WatchOS 7 will add sleep tracking to your Apple Watch when it arrives later this year. A long-awaited feature that was rumored for inclusion in iOS 13 but never materialized, sleep tracking is a helpful addition to Apple’s compressive health tracking suite. However, you can expect to pay for in battery life.
The Apple Watch doesn’t have an infinite power reserve. If you wear it all day and all night, when will you charge it?
Hopeful fans might imagine the introduction of sleep tracking in WatchOS 7 hints the future Apple Watch Series 6 has significantly longer battery life to compensate for this big new feature.
Sorry, but no. It probably won’t. And Apple has all but said so.
Apple’s vice president of technology, Kevin Lynch, called sleep tracking, “one of the most requested features for the Apple Watch. ” It’s certainly an exciting addition, and Apple seems to have given it a lot of thought. Up to a point, anyway.
Here’s how it works.
First, you set a nightly sleep goal. Once that’s done, the Wind Down feature will automatically minimize distractions from your phone when it’s near time for bed, so you can concentrate on making your eyelids heavier by using suggested mediation apps. When you go to bed, the Watch goes into Sleep Mode, with a black screen that will show the time only with a tap. Subtle alarm sounds or simple haptics will wake you up in the morning, and the screen will display a cheery good morning message.
Bedtime with Apple sounds lovely and soothing, doesn’t it? Except as you stare bleary-eyed at the Watch’s screen, a battery level indicator is front and center. Good morning, world. Hello, battery anxiety.
Vera Carr, the manager of health software engineering at Apple, used some very specific words to describe what happens next in this imaginary morning routine. They don’t leave much room to hope for multi-day battery life.
Good morning, world. Hello, battery anxiety.
“Once you’re up, you’ll see a friendly greeting easing you into the day. [The screen] also shows your battery level, so you can remember to charge in the morning,” said Carr.
The deliberate inclusion of this phrase is a pre-emptive answer to the, “but what about charging” questions that will inevitably come up.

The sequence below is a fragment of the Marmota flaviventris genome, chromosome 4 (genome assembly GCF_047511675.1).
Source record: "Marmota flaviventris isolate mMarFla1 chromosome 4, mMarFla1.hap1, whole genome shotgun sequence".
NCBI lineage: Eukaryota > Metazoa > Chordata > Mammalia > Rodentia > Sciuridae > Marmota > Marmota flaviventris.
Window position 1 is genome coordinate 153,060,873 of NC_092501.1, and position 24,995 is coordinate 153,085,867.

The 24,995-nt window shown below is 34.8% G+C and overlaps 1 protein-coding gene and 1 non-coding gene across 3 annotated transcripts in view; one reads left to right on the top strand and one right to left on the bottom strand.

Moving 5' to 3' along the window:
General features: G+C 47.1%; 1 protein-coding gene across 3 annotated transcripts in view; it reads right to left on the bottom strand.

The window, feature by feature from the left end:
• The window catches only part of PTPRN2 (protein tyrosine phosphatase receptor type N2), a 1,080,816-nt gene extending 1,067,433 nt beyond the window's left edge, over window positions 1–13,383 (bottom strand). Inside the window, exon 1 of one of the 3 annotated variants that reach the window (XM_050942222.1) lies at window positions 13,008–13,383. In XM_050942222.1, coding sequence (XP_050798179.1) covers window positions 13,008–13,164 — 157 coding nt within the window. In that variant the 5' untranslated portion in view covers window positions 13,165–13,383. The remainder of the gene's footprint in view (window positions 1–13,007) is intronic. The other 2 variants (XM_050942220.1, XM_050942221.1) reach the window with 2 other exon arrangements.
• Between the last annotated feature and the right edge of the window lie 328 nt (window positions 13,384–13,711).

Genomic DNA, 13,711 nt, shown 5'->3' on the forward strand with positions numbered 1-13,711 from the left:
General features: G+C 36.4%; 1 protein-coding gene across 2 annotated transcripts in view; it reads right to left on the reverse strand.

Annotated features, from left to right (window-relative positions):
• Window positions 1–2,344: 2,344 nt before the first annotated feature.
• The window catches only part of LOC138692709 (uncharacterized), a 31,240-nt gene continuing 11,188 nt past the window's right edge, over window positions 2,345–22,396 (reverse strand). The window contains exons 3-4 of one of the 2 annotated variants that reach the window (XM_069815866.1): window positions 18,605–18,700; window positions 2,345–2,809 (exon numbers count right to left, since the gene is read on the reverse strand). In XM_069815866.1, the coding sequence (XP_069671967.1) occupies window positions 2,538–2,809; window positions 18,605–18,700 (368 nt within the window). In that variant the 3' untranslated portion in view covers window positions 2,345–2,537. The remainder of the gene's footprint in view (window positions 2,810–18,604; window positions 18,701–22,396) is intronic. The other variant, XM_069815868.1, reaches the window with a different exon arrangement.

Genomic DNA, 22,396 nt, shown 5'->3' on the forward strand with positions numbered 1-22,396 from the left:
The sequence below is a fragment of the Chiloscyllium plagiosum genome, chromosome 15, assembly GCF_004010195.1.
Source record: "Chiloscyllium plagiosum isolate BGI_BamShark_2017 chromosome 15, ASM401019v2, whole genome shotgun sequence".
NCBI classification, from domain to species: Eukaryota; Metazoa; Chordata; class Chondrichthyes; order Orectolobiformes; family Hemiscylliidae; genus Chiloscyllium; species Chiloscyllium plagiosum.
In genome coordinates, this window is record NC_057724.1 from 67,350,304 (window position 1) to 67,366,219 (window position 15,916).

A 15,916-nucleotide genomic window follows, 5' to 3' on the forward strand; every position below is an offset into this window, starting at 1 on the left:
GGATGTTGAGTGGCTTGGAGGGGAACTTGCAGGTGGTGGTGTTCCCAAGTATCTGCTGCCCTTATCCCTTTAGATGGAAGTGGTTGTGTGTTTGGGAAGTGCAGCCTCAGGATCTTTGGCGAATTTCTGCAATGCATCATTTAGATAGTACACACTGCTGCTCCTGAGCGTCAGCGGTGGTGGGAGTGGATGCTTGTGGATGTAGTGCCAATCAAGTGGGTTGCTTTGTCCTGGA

My mornings are a whirlwind of hurried showers, burned toast, and tea that’s too hot to drink. Now, I’ll have to add a needy Apple Watch to the list of things I must address.
The necessity of finding a different, less convenient time to charge your watch is the same problem faced by those who use one of the existing sleep tracking apps for the Apple Watch. It’s the reason why a cheap fitness band is great for sleep tracking, as such bands usually have a battery that lasts for weeks, as well as a compact, light design that’s more comfortable to wear in bed.
Battery life matters. It’s one of the biggest pain points for wearables already, and even the Apple Watch’s strong (compared to much of the competition, at least) performance doesn’t mean it’s good for days of use if you forget to charge it. Sleep tracking often uses heart rate monitoring during the night, so even if many connected features are turned off, it still consumes power.
If the Apple Watch’s battery charged faster, that would be a neat workaround to those hurried mornings where nothing goes right.
Ben Wood, research chief at analyst firm CCS Insight, agrees sleep tracking needs longer battery life to be useful.
“Sleep tracking is a long-overdue addition to WatchOS,” Wood said in an email sent after WWDC 2020. “But it will be more usable on a future generation of the Apple Watch with better battery life, given that current models last about 18 hours and take 1.5 hours to charge.”
Any hope the Series 6 Apple Watch will offer a big leap in endurance seems squashed by Carr’s words during the announcement. Apple’s sleep tracking looks set to be held back by the same problem as the third-party sleep apps you can download today, and that’s not going to inspire everyone to use it.
If the Apple Watch isn’t likely to feature a battery life breakthrough this year, is there another solution to the problem? Actually, there is something else that could help. If the Apple Watch’s battery charged faster, that would be a neat workaround to those hurried mornings where nothing goes right.
Several smartwatches running Google’s WearOS charge in an hour. But what about a fast-charging system that could provide the power needed for a day’s use in 15 to 30 minutes? A system like the charging systems we see on phones from OnePlus, for example. It’s not outlandish to consider.
Rumors continue to circulate about Apple’s AirPower wireless charging mat, which uses the A11 Bionic processor to control the charging system. That’s a lot of smart tech for a charger. Maybe it’ll work some magic on the Apple Watch Series 6’s battery charging, too? We can hope. It seems, in any case, to be more plausible than a drastic battery life increase, since any such increase would likely be obtainable only with a larger, heavier battery.
If you’re not a morning person, Apple’s new sleep tracking feature is likely to add another task to the frenzied breakfast routine. And it doesn’t sound like a big battery update is coming to save you, as Apple explicitly pointed out the Watch is going to bug you about charging it the second you open your eyes.
I’m excited about WatchOS 7’s sleep tracking feature, despite this problem, and hopeful about faster charging on the next Watch. If such a thing does not arrive, then the alternatives might be to set an alarm for earlier than usual, or just use your iPhone, as bedside sleep tracking will be a feature in iOS 14 — with or without an Apple Watch.
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